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J.P. Morgan Is Overweight China Stocks Amid Country’s Reopening, Kolanovic Says

By: Get News

J.P. Morgan is overweight Chinese stocks as the country's reopening is on track, while the US investment banking giant is underweight equities overall, according to Marko Kolanovic, its chief global market strategist.

“Our equities broadly are underweight, but within equities we are overweight China and let’s say underweight Europe,” Kolanovic told Yicai Global during a recent summit in Shanghai. “On a relative basis, I like China better now than let’s say Europe or even Nasdaq for that matter.”

“Globally, we don't like equities because we think that recession will probably happen in the second half of this year or maybe early next year,” Kolanovic said. “We’re hoping that this recession doesn’t turn out to be very long. They’re relatively short historically.”

China’s reopening is on course, but some expectations may become too high, so the Chinese market may have some weakness such as in the past two weeks, Kolanovic noted.

“But overall, we still think valuations are more attractive than US or Europe,” he said. “We think that the economic picture ultimately is going to be better because there is not as much of an inflation problem as in the US.”

But the current global headwinds are a “hiccup,” Kolanovic said. “The biggest problem for equities globally is the very restrictive monetary policy and very quick increase in interest rates in the US, which was then followed by Europe. That did not happen in China. The core problem is in the West.”

China has its own dynamics and implements stimulus measures in a prudent way, he said. “China is doing pretty well overall.”

China's recovery is led by a pick-up in consumption, but demand remains weak. When asked about how China can unlock consumption, Steven Barnett, senior resident representative in China of the International Monetary Fund, told Yicai Global that there is still room for fiscal policy to support household consumption.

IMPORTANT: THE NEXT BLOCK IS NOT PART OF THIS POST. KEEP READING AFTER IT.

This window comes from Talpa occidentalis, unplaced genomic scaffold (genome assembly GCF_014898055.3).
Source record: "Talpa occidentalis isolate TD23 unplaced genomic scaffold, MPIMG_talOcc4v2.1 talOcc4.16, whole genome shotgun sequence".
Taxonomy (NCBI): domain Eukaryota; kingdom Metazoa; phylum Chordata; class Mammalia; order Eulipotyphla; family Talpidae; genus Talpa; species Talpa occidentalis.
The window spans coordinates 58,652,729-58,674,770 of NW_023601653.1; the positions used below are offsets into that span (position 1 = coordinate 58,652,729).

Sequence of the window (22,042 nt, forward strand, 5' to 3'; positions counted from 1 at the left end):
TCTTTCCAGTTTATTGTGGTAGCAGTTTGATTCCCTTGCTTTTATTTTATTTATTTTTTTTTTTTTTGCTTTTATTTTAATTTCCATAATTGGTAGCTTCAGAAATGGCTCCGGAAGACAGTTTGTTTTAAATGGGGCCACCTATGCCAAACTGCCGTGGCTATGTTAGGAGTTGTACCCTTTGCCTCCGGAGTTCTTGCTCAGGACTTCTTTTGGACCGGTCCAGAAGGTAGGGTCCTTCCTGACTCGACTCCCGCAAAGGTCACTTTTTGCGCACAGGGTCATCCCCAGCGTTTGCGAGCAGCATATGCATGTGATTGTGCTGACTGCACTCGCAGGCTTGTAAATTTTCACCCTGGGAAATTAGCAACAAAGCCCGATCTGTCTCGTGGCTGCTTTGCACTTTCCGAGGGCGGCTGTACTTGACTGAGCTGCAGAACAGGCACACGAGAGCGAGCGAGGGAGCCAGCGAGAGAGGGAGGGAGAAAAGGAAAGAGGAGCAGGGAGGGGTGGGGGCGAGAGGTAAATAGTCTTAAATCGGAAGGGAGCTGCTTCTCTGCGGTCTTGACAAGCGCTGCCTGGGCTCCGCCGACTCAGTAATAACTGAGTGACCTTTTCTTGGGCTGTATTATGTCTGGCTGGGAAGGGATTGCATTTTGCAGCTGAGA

China can take steps, for example, to reduce what economists call ‘precautionary savings’ by strengthening the social protection system and putting in place catastrophic health insurance. “That could help reduce the savings rate,” Barnett said.

“It is true that in China what we saw in the pandemic is household savings went up a quite a bit,” he said. “Much of the world during the pandemic saw a rise in household savings. As countries came out of the pandemic we saw household savings kind of gradually normalize, which is the pattern I think we are seeing in China right now.”

Fiscal policy should be neutral, meaning that the deficit for this year should be roughly the same as last year, but a higher ratio of the deficit should support households rather than investment, Barnett said. Meanwhile, monetary policy has more room for easing, preferably by using interest rates, as inflation is low and the economy is running below potential, he added.

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Company Name: Yicai Media Group
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Country: China

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